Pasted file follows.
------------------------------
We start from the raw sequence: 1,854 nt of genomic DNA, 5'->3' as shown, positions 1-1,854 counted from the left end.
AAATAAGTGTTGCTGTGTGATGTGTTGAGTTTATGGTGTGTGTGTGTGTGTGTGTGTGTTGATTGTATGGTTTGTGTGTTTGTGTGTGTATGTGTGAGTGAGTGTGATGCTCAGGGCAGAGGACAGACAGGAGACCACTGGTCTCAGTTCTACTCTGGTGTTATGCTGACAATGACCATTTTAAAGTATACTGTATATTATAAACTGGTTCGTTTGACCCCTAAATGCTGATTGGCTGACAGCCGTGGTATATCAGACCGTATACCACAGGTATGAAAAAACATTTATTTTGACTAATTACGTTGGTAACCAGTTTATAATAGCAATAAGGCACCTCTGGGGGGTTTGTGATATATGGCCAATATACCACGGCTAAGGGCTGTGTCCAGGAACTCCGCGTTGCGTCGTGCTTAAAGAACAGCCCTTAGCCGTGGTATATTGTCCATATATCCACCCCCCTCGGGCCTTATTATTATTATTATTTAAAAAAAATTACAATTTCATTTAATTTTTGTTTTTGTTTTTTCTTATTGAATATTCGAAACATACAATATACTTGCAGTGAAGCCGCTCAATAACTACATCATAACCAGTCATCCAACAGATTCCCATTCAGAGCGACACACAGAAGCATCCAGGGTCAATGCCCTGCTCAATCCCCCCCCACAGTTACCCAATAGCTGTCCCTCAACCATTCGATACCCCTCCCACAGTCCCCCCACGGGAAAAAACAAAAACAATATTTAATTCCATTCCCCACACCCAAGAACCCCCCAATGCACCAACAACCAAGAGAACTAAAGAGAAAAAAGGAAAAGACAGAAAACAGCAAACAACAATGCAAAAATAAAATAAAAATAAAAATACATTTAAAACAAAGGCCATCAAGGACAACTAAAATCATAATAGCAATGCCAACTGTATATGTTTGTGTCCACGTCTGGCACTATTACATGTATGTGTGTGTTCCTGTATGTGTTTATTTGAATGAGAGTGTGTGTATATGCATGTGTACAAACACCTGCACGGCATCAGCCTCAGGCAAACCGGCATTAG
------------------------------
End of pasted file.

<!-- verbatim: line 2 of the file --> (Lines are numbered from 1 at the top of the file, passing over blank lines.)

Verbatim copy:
AAATAAGTGTTGCTGTGTGATGTGTTGAGTTTATGGTGTGTGTGTGTGTGTGTGTGTGTTGATTGTATGGTTTGTGTGTTTGTGTGTGTATGTGTGAGTGAGTGTGATGCTCAGGGCAGAGGACAGACAGGAGACCACTGGTCTCAGTTCTACTCTGGTGTTATGCTGACAATGACCATTTTAAAGTATACTGTATATTATAAACTGGTTCGTTTGACCCCTAAATGCTGATTGGCTGACAGCCGTGGTATATCAGACCGTATACCACAGGTATGAAAAAACATTTATTTTGACTAATTACGTTGGTAACCAGTTTATAATAGCAATAAGGCACCTCTGGGGGGTTTGTGATATATGGCCAATATACCACGGCTAAGGGCTGTGTCCAGGAACTCCGCGTTGCGTCGTGCTTAAAGAACAGCCCTTAGCCGTGGTATATTGTCCATATATCCACCCCCCTCGGGCCTTATTATTATTATTATTTAAAAAAAATTACAATTTCATTTAATTTTTGTTTTTGTTTTTTCTTATTGAATATTCGAAACATACAATATACTTGCAGTGAAGCCGCTCAATAACTACATCATAACCAGTCATCCAACAGATTCCCATTCAGAGCGACACACAGAAGCATCCAGGGTCAATGCCCTGCTCAATCCCCCCCCACAGTTACCCAATAGCTGTCCCTCAACCATTCGATACCCCTCCCACAGTCCCCCCACGGGAAAAAACAAAAACAATATTTAATTCCATTCCCCACACCCAAGAACCCCCCAATGCACCAACAACCAAGAGAACTAAAGAGAAAAAAGGAAAAGACAGAAAACAGCAAACAACAATGCAAAAATAAAATAAAAATAAAAATACATTTAAAACAAAGGCCATCAAGGACAACTAAAATCATAATAGCAATGCCAACTGTATATGTTTGTGTCCACGTCTGGCACTATTACATGTATGTGTGTGTTCCTGTATGTGTTTATTTGAATGAGAGTGTGTGTATATGCATGTGTACAAACACCTGCACGGCATCAGCCTCAGGCAAACCGGCATTAG